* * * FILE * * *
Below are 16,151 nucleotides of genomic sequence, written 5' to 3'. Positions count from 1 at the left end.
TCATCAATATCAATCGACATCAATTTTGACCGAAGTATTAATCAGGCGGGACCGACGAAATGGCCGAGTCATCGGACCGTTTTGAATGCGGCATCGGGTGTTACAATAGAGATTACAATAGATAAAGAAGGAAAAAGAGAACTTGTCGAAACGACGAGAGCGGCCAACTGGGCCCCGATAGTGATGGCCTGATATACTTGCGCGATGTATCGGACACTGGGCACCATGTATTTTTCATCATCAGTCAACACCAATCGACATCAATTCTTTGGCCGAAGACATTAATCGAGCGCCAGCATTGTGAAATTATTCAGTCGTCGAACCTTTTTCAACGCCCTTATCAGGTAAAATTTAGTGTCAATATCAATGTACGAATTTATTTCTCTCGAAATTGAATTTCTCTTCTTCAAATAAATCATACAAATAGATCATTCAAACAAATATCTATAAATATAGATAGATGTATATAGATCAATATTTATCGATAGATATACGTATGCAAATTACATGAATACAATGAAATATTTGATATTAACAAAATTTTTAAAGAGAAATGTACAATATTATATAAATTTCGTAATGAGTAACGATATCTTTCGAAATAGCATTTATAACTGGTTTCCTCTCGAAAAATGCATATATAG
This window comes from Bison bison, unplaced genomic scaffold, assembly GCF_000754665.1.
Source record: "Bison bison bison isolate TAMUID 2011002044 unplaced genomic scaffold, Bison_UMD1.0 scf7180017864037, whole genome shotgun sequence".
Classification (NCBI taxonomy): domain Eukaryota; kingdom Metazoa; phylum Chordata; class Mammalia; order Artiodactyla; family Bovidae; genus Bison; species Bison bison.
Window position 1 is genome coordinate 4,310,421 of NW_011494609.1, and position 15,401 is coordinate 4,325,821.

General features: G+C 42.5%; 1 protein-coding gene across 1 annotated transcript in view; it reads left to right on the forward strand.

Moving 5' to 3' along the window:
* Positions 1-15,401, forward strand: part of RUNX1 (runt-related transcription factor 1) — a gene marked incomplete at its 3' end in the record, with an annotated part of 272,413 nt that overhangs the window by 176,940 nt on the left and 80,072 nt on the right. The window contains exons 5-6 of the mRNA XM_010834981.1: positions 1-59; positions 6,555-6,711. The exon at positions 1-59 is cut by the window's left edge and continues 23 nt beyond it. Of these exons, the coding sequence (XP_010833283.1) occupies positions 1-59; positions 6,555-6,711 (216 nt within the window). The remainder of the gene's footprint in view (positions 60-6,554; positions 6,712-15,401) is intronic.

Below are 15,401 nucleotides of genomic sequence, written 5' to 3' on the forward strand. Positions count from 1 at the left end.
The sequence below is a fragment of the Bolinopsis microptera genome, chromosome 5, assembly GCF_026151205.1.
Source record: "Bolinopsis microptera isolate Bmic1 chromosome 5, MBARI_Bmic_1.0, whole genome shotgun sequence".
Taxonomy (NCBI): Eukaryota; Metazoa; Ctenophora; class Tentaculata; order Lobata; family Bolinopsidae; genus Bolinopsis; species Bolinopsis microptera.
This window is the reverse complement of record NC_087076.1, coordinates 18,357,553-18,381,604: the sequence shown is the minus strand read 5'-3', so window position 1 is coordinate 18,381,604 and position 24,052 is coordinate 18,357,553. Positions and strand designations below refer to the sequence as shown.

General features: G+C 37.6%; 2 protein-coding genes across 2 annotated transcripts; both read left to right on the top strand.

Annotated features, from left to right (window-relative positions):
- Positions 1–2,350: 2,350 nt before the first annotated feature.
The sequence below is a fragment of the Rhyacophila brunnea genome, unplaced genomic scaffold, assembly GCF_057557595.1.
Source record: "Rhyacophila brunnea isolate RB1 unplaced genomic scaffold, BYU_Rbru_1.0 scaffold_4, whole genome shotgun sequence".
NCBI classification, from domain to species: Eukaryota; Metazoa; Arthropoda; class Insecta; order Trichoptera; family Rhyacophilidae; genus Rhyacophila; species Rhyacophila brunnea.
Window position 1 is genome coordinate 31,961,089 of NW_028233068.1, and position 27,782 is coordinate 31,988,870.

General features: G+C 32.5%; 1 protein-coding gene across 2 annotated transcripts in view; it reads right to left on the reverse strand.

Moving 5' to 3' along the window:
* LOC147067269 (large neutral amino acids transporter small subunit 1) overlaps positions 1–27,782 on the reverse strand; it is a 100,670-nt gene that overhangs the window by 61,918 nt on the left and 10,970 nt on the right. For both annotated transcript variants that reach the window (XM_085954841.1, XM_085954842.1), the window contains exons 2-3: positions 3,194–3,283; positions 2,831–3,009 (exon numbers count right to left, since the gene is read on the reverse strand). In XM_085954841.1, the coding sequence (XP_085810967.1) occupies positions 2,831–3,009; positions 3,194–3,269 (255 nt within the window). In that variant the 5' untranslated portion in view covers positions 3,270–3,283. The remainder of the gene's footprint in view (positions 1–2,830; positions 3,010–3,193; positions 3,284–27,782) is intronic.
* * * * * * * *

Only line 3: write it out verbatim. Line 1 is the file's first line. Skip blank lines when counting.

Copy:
This window comes from Bison bison, unplaced genomic scaffold, assembly GCF_000754665.1.